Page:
Often, a caree will resist changes. Usually what's behind the resistance is fear. Respect and recognize that these changes will be difficult for your caree. Start slowly, involve your caree, when appropriate, in any discussions and decisions. Ask for your carees commitment to try any services for a month. Allow your caree to vent, without judgments or recriminations. Reassure your caree that these services will keep him or her at home, safely, and that you want to work together to achieve this goal.
If your caree still refuses, then back off, at least for the time being. However, don't give up. Contact local organizations (such as home health agencies, Meals on Wheels, assisted living facilities, rehab centers) for information about their services, costs and availability. In case a crisis occurs, youll have the information you need to make good decisions about your carees future.
6. This is so depressing! I didnt realize I would feel this way. What can I do?
Often, family caregivers overlook an important part of their experience: The grief they feel at the losses suffered by the caree, by the family and by themselves.
It is depressing, which is why taking regular breaks is important. Its also critical to maintain some hobbies and interests you enjoy. Rejuvenating yourself on a regular basis will help you manage the experience.
In addition, finding support will help you unburden yourself, which will lighten your load. You can join a online support group and/or a group in your community. A problem shared is a problem halved.
7. How can I get help from other family members?
Often, family caregivers feel abandoned by family members, usually siblings, the very people they expected to help. So, how do you get your five brothers and sisters to help out?
Recognize that people are caregivers in different ways. Your brother the CPA breaks out into a rash at the idea of visiting your mother in the nursing home. Suggest that he call her every Sunday afternoon or write letters. Or, ask him to manage her financial affairs. Your sister is conveniently busy every time you ask her to spell you so you can take a break. Suggest that your sister help offset the costs of the companion sitter or home health aide you hire.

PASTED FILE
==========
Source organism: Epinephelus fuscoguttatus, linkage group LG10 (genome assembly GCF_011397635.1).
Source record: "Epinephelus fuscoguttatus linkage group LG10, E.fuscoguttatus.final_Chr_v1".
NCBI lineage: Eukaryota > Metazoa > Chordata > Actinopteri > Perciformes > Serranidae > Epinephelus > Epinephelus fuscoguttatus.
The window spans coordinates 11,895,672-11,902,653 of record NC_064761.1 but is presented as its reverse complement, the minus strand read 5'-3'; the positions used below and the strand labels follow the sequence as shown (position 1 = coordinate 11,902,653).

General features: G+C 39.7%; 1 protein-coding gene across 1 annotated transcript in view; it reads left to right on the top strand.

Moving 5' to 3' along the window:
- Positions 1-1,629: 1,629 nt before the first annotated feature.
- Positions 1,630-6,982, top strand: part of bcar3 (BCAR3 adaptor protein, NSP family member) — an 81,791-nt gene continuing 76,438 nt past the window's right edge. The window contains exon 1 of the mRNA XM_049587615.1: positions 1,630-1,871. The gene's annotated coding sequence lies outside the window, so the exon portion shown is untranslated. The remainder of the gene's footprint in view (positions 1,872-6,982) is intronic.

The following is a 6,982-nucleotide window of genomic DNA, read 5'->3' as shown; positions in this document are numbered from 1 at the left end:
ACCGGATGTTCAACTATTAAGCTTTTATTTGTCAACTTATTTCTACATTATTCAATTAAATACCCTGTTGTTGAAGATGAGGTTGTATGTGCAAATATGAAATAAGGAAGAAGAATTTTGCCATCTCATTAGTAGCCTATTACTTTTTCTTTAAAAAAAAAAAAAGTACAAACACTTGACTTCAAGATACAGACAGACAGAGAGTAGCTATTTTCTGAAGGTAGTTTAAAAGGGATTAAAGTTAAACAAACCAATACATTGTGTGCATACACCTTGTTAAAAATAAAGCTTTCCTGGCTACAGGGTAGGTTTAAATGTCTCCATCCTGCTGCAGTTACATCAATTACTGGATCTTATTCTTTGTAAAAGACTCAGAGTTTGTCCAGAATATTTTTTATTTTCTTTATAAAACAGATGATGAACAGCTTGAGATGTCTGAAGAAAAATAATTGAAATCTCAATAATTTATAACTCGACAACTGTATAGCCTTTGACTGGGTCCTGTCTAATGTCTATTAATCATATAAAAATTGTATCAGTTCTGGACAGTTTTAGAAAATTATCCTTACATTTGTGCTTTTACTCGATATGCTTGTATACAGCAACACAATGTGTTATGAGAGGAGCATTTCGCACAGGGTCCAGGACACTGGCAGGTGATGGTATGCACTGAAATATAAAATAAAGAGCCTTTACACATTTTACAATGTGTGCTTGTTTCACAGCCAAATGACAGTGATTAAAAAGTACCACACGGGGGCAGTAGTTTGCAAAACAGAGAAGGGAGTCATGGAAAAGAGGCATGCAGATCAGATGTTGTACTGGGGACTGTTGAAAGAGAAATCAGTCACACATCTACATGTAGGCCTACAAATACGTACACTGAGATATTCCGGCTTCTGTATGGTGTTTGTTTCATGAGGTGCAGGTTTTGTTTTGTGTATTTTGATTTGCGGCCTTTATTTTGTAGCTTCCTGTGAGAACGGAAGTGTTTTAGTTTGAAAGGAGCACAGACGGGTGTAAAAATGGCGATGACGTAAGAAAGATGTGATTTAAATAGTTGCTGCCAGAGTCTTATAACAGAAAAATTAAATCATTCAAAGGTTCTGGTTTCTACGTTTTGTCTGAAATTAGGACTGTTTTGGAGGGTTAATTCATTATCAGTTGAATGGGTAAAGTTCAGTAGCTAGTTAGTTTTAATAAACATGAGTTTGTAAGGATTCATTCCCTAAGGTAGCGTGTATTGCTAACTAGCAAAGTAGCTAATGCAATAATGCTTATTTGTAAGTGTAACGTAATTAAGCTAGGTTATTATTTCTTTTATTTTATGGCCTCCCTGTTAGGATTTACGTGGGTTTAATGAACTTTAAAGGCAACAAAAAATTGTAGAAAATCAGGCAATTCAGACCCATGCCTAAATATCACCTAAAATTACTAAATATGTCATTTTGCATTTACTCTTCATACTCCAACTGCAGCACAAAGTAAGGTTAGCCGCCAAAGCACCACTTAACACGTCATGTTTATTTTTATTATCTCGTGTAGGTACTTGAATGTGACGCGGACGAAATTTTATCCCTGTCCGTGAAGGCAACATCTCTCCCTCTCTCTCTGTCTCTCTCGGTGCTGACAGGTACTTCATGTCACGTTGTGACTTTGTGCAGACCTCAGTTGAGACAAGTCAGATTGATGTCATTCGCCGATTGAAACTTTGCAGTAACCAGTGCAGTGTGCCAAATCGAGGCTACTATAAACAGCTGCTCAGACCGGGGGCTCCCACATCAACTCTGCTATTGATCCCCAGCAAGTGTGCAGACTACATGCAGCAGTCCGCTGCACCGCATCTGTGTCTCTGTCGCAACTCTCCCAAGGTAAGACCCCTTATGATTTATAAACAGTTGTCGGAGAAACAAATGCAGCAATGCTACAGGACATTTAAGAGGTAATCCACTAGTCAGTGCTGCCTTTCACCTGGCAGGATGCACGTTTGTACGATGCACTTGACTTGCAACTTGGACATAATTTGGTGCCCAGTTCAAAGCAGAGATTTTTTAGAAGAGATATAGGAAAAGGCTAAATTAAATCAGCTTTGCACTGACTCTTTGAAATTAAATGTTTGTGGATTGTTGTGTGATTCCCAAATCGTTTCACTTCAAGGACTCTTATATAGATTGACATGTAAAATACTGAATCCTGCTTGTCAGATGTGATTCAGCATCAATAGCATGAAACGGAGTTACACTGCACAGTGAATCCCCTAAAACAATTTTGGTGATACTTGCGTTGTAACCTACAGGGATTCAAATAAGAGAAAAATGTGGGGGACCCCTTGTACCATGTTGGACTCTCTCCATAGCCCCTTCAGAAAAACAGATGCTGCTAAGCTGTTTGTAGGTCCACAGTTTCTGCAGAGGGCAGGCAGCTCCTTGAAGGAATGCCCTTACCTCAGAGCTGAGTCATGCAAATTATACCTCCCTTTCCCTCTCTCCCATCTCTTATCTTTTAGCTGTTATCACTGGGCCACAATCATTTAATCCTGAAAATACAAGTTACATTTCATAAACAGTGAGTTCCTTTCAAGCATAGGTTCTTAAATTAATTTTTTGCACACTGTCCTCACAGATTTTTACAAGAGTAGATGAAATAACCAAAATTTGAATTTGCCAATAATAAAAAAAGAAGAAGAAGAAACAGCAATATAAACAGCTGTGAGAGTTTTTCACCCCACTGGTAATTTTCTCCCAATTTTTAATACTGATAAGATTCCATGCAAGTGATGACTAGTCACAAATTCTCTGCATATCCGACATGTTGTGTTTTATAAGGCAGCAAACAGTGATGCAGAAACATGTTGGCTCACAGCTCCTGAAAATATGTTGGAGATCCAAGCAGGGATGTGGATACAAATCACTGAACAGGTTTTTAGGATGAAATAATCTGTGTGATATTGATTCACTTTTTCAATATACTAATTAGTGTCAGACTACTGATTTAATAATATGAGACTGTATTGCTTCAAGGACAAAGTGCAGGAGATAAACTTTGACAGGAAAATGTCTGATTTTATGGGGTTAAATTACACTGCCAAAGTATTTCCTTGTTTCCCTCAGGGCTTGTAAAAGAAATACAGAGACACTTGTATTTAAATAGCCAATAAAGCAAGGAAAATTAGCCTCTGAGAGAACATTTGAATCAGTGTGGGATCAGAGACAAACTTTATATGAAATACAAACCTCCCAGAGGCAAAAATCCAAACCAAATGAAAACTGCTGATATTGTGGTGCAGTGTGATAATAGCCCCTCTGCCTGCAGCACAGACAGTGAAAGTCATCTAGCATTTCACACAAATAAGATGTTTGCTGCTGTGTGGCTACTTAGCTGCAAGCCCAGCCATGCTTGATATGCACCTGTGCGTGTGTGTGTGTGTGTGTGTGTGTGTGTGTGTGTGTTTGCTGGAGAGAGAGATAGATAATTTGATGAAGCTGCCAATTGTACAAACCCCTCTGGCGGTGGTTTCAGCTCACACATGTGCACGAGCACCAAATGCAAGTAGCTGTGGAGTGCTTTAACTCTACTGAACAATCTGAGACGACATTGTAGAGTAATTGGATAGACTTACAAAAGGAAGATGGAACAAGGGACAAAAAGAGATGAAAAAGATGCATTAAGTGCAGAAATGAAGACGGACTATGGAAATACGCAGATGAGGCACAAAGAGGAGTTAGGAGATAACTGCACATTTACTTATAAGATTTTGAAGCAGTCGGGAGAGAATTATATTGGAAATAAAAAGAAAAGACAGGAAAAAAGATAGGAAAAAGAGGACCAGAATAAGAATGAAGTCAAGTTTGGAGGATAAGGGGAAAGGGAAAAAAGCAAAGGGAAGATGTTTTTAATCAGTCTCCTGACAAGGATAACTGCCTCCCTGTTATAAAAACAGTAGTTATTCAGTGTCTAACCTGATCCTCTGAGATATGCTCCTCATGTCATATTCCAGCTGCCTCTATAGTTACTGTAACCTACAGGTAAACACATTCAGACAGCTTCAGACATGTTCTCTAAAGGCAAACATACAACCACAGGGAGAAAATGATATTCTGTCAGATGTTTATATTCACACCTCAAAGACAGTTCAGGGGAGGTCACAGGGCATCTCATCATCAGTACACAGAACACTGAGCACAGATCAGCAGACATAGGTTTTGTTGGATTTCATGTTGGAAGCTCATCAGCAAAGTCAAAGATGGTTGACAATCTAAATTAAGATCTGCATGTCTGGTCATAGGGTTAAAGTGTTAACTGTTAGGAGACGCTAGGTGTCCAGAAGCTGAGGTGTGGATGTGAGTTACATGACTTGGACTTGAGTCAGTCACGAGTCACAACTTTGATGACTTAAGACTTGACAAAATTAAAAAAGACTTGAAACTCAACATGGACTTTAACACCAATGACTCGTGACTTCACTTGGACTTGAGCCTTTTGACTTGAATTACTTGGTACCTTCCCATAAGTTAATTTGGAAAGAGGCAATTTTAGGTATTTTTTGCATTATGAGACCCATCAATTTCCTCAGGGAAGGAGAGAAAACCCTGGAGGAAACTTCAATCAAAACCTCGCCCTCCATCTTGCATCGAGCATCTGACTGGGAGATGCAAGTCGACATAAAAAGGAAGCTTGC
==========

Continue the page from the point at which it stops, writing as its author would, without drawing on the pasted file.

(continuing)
Should you force them to help? No. Be specific in your requests, but never demand that help be given. If your siblings refuse your requests for help, accept it. But, don't accept the idea that you are alone. Look to the community for help and for support.
You may find that the caregiving experience changes you and your relationships another good reason to find support and camaraderie among those who will understand.
8. I feel so guilty about everything.
Your caree will make you feel guilty. Which makes it only worse, as you already carry around enough guilt. How do you keep it at bay?
Keep your perspective. Consider, whose problem is this? Does your caree expect you to make him or her happy? That's not your job. Does your spouse badger you about the time you spend with your caree? Try to work out a compromise, so that you have a workable schedule for your spouse, your caree and yourself. And, remember, you can only control yourself, your reactions, your words and your feelings. The rest is up to everyone else.
Asking for and receiving help also can help minimize your guilt. The wider you cast your net, the more help you receive, the better your caregiving experience will be for you and your caree.